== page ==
As my breathing turned laborious with every tick of the smallest hand on the clock, the touch of the metal felt colder against my burning toes. I had wound up in a hospital bed after 87 rounds around the Sun, give or take a few, depending upon my father’s memory. I tried to move my feet away from the bedstand but it required too much energy, much more than I could expend. Tears rolled down my face, tickling my hot face, nestling in my week-old stubble, but there was none to wipe them. My hands lay by my side, feeble and wrinkled. I reminisced the touch of wrinkled hands on my skin over the years – the grandmother who nursed my fevers, the mother who taught me to cross the roads, who I later accompanied to hospices, the wife who died in her sleep while she held my hand. That touch of wrinkled skin is what I longed for again, as I lay breathing my last, my skin on ice and fire at the same time.
“You don’t know anything about me,” he said.
“I know. But I am trying to. Doesn’t that count?”
They had started as lovers, failed and then tried becoming friends.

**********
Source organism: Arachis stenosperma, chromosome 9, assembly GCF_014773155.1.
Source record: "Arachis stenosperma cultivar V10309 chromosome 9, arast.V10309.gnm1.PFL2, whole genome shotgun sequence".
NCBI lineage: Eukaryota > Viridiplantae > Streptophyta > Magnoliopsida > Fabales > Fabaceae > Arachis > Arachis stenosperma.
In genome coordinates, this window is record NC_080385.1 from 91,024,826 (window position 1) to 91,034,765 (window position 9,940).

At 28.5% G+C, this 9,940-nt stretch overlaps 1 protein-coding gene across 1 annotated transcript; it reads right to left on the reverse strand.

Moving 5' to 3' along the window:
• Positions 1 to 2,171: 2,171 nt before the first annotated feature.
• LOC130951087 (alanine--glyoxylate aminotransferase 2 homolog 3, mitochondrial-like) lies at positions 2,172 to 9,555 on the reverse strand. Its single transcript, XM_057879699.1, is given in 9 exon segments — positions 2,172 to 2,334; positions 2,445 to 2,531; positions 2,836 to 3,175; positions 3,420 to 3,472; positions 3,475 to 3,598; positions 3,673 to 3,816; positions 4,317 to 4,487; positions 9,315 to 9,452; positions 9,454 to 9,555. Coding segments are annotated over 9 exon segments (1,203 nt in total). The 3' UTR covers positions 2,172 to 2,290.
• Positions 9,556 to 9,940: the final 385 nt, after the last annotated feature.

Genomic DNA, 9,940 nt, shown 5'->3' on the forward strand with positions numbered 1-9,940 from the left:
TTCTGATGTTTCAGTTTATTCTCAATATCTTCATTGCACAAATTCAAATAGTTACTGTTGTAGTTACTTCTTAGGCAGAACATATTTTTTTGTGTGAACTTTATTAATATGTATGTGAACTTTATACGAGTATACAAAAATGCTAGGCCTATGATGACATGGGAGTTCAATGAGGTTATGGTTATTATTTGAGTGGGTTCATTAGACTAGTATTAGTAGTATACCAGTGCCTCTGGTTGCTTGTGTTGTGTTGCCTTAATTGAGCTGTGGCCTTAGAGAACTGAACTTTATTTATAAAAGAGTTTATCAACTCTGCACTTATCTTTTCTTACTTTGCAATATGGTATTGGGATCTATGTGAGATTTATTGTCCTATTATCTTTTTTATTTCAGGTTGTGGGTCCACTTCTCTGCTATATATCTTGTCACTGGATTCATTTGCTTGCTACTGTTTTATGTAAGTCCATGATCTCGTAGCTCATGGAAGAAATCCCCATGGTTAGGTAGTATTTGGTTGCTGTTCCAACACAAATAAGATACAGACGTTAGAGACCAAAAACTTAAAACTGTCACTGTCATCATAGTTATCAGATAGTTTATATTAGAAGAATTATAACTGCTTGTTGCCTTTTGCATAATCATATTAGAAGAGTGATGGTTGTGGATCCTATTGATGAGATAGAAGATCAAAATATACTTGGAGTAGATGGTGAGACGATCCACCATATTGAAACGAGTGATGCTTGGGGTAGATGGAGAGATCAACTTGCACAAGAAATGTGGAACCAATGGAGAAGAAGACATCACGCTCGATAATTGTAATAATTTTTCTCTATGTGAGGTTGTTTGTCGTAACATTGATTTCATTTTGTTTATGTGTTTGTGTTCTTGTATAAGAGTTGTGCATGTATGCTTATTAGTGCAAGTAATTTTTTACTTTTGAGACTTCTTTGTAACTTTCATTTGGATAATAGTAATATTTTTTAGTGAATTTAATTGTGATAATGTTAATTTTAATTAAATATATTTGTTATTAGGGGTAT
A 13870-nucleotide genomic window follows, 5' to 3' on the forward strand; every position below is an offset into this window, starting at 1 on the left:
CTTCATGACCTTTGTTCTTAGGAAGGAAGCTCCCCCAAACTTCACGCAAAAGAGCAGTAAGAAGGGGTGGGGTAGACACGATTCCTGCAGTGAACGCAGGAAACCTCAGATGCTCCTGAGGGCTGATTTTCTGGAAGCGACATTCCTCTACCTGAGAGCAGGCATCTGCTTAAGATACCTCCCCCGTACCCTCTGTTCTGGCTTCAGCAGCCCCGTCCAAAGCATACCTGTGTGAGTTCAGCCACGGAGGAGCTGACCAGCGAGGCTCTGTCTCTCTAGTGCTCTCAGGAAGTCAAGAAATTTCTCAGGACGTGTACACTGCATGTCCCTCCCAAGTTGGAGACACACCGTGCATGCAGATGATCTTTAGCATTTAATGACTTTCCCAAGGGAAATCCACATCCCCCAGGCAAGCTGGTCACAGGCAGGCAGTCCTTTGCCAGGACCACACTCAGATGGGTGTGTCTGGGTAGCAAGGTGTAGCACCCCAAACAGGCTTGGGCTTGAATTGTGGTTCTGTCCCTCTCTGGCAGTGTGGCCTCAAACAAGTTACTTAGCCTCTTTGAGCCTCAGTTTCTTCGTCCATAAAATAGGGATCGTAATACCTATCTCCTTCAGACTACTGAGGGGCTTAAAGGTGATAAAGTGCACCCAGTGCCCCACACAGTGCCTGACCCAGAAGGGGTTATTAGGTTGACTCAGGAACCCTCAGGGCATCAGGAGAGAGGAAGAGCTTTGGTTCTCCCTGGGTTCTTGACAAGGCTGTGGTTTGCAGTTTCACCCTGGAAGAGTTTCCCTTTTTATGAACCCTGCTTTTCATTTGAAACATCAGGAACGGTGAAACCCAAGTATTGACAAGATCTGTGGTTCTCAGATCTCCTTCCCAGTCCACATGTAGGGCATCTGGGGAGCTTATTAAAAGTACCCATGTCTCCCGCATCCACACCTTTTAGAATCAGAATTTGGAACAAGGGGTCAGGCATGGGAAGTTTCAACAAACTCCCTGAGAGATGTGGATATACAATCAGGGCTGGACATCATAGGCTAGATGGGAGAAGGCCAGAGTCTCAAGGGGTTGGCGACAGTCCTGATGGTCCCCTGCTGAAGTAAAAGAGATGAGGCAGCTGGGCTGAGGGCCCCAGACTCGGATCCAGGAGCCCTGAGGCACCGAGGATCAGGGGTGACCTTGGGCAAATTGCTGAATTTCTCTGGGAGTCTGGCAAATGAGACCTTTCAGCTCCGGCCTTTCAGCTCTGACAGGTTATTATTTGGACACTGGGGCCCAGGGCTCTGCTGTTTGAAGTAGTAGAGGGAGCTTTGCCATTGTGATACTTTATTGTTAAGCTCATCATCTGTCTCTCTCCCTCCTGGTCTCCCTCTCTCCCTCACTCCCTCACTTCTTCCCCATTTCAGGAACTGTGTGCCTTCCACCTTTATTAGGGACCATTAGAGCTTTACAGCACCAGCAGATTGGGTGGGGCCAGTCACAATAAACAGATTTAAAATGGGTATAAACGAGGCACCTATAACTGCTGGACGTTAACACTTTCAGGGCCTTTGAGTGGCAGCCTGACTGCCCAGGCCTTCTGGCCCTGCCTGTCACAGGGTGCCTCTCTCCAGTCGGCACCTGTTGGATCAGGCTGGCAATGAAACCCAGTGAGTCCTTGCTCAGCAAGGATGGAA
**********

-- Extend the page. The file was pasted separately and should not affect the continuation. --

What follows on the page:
As she sat by him at his hospital bed tonight, she thought of this conversation. Ten years had passed since then. They were no longer lovers and barely friends. But when she came to know he was ill, she dropped everything to be by his side.
Sitting across from the bed was his wife. Her hair had greyed too early. She looked at her, sending the wife vibes of strength. They both knew of their role in his life. And his honesty would bring them together as friends for life.
As her hand moved across the sheet,
She created the man she always wanted,
Putting her dreams on paper for all,
She wanted the world to worship him.
She gave him deep dark eyes,
A mane of hair enviable even by women,
A nose as straight as a string,
A smile to floor with just one look.
In his hand, she gave him a knife,
The dripping blood adding menace to him,
“It’s time to get back to your cell,”
The nurse said taking her art away.